"It was a clear engagement between those who wished the fullness of their personalities to be met and those that would destroy us physically and psychologically. You do not walk away from that. This is what movement meant. Movement meant that finally we were encountering on a mass scale the evil that had been destroying us on a mass scale. You do not walk away from that, you continue to answer it." - Rev. C. T. Vivian, SCLC, speaking about the Civil Rights movement in Selma, Alabama in 1965
I have spent much time in deep thought this past couple of weeks; it has been a very dark couple of weeks in many respects. A twenty-six year old transwoman stabbed to death in her own apartment in the Vancouver suburb of New Westminster; a fourteen year-old girl in northern Pakistan shot for standing up for the right for girls to be educated; a fifteen year-old girl in the Vancouver suburb of Coquitlam driven to suicide by severe bullying, including being threatened with death and being beaten; an elderly security guard in the city of Surrey, south of Vancouver, beaten unconscious by a gang of thugs; a man gay bashed in East Vancouver by another gang of young men.
Bully culture pervades us and our world, not just high schools. Sadly, most often, our collective apathy (fear of reprisals) allows it to do so. Bully families, bully bosses, bully churches, bully corporations, bully governments, bully nations. I think that, as we decide to combat bullying among the young, we need to speak truth to power, as adults, in the world at large. Youth, no matter how rebellious at times, get their cues from the adult world. Our acquiescence to predatory power speaks larger than anything we may tell them about how to regard themselves and each other.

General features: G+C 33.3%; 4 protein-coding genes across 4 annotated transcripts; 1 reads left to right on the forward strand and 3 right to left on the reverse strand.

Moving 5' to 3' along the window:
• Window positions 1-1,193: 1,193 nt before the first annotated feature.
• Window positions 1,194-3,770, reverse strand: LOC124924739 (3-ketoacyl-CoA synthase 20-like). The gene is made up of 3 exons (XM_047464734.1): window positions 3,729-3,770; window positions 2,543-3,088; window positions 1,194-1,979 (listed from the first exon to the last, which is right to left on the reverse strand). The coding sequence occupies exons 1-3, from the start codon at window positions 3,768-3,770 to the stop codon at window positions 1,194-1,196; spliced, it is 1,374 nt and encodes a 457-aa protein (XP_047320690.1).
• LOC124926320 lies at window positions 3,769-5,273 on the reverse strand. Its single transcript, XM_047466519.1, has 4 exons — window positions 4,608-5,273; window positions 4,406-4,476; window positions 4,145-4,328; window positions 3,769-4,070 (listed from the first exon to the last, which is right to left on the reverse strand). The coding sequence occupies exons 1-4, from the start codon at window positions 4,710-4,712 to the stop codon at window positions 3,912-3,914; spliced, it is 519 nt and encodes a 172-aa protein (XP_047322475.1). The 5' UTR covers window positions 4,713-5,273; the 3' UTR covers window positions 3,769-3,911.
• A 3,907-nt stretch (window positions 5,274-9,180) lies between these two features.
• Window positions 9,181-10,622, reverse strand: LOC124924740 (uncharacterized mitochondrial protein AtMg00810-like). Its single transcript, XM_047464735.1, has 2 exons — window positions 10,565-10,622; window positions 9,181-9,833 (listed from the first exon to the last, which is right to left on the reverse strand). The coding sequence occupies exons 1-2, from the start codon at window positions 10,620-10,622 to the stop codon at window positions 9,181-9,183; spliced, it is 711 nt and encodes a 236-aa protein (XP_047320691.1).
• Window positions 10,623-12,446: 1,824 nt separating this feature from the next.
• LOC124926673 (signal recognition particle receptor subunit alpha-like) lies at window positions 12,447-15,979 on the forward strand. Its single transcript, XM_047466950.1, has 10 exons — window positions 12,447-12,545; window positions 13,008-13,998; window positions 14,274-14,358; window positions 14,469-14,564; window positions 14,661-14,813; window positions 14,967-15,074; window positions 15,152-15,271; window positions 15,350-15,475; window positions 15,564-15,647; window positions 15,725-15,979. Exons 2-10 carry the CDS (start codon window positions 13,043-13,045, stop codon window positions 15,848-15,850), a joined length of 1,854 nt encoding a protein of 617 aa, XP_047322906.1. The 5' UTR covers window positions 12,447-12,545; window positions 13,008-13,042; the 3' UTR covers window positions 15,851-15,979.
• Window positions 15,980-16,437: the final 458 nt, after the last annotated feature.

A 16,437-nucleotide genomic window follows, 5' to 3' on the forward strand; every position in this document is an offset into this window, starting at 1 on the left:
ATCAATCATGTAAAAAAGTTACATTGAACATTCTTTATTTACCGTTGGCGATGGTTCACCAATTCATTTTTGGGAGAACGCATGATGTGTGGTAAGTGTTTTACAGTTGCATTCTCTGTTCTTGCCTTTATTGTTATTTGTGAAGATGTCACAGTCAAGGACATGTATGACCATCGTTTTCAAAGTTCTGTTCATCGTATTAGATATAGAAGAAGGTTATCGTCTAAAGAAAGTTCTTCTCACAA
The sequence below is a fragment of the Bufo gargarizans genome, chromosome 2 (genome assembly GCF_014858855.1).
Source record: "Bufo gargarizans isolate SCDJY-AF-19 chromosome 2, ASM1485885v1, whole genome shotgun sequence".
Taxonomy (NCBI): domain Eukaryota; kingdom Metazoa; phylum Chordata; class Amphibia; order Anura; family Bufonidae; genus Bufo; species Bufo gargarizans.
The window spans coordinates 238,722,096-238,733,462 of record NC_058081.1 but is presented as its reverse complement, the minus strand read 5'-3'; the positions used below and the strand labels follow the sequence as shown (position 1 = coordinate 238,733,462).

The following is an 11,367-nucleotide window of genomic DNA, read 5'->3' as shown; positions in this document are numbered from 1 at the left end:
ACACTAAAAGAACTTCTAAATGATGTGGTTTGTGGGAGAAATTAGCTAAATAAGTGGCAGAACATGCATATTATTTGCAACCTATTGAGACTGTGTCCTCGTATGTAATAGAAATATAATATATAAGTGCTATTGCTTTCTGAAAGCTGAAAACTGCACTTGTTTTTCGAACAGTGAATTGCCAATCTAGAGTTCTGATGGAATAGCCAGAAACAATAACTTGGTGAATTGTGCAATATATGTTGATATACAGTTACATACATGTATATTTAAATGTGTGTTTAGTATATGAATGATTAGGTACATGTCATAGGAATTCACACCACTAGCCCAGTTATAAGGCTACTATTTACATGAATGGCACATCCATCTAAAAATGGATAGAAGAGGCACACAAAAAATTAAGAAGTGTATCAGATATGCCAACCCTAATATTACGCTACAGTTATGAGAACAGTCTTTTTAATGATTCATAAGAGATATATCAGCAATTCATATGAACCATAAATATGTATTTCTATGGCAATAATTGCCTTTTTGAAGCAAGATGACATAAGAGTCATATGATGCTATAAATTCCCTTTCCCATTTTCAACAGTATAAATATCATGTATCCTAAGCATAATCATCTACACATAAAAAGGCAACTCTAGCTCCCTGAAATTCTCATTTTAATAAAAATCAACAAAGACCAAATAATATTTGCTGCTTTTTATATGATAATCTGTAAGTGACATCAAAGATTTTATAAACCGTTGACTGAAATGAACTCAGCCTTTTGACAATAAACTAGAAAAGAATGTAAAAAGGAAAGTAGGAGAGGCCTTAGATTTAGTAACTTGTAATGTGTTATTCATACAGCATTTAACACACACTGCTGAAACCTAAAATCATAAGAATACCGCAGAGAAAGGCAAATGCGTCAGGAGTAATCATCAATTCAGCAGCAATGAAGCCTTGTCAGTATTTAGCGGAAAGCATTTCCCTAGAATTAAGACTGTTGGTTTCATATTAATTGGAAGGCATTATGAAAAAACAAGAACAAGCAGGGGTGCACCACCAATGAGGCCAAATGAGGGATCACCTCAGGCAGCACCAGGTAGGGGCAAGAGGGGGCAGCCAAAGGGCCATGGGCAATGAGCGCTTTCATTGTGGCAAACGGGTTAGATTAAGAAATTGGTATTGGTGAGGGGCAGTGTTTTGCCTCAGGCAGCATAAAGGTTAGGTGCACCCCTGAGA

We need to speak truth to power, bullying power, in all of its forms, political, economic, social, cultural: we need to answer it through taking back our communities, engaging our political systems, taking courageous steps forward and show that we are willing to live fully, bravely. Our bravery to take up space in this world will clear a path for those behind us. As we pay it forward, our youth will see that apathy is not inevitable, that there is a future for them, one worth living and fighting for.